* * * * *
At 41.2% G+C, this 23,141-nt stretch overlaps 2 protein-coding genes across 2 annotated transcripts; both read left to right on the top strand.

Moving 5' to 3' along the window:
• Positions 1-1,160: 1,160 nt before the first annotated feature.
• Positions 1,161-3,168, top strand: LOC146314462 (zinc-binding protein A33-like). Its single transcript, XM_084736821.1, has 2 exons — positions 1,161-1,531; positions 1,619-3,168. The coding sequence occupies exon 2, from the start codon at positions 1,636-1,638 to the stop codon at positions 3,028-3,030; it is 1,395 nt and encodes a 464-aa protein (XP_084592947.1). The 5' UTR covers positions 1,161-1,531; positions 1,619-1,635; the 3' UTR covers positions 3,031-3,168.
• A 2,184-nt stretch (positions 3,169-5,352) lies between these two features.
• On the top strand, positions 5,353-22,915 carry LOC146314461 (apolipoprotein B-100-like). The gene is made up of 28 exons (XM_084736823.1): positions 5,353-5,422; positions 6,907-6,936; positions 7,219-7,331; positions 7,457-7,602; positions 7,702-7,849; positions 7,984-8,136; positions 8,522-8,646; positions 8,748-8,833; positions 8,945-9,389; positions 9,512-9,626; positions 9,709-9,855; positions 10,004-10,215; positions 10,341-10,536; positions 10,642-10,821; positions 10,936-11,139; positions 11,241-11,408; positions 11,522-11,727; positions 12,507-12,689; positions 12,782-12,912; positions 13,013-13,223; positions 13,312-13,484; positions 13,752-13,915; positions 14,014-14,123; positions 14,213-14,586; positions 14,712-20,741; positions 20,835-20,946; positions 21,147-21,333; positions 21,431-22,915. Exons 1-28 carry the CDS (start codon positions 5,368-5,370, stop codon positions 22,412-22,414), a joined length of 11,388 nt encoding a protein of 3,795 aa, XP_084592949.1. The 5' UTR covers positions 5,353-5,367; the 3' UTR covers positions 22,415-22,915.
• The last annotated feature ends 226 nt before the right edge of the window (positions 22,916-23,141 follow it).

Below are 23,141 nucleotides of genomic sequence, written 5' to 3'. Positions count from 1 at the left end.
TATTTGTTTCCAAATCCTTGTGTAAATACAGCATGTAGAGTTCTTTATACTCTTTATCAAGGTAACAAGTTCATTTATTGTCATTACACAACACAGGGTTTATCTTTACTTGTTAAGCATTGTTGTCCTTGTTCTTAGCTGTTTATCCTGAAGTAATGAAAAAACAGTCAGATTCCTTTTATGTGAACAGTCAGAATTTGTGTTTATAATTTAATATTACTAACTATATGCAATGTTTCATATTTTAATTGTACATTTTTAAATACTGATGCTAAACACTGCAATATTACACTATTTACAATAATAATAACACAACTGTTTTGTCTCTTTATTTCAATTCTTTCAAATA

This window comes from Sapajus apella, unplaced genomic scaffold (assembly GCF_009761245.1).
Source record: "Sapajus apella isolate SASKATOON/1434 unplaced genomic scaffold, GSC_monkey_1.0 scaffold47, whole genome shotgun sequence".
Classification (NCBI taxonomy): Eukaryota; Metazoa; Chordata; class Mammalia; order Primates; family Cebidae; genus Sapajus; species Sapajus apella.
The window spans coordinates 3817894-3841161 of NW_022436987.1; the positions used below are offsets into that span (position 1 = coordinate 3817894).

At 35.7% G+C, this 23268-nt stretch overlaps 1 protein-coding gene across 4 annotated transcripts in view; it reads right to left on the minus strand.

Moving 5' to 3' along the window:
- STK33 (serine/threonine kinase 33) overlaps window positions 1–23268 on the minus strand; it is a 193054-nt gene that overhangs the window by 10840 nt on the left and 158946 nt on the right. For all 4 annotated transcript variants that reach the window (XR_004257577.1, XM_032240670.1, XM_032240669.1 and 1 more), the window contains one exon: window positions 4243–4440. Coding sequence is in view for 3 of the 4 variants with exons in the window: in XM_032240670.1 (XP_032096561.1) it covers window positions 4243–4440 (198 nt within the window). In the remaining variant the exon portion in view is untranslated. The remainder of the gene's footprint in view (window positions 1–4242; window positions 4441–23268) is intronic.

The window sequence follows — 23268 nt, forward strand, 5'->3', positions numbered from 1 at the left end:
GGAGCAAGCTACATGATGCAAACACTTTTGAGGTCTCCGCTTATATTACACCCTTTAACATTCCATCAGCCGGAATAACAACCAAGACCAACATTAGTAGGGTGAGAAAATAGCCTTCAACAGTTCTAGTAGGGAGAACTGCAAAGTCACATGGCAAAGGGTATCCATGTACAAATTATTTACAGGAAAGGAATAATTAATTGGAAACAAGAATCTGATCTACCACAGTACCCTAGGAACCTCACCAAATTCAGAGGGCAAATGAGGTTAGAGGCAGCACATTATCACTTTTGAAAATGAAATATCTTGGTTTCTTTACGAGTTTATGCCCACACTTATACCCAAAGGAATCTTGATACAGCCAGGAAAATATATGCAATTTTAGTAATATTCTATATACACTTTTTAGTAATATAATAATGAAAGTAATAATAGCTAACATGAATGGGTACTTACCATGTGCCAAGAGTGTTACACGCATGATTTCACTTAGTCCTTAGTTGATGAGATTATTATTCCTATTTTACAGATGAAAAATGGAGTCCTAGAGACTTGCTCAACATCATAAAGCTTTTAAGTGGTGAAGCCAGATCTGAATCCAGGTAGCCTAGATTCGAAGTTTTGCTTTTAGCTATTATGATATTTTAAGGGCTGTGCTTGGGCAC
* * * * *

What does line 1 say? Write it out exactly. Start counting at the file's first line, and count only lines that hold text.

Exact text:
At 41.2% G+C, this 23,141-nt stretch overlaps 2 protein-coding genes across 2 annotated transcripts; both read left to right on the top strand.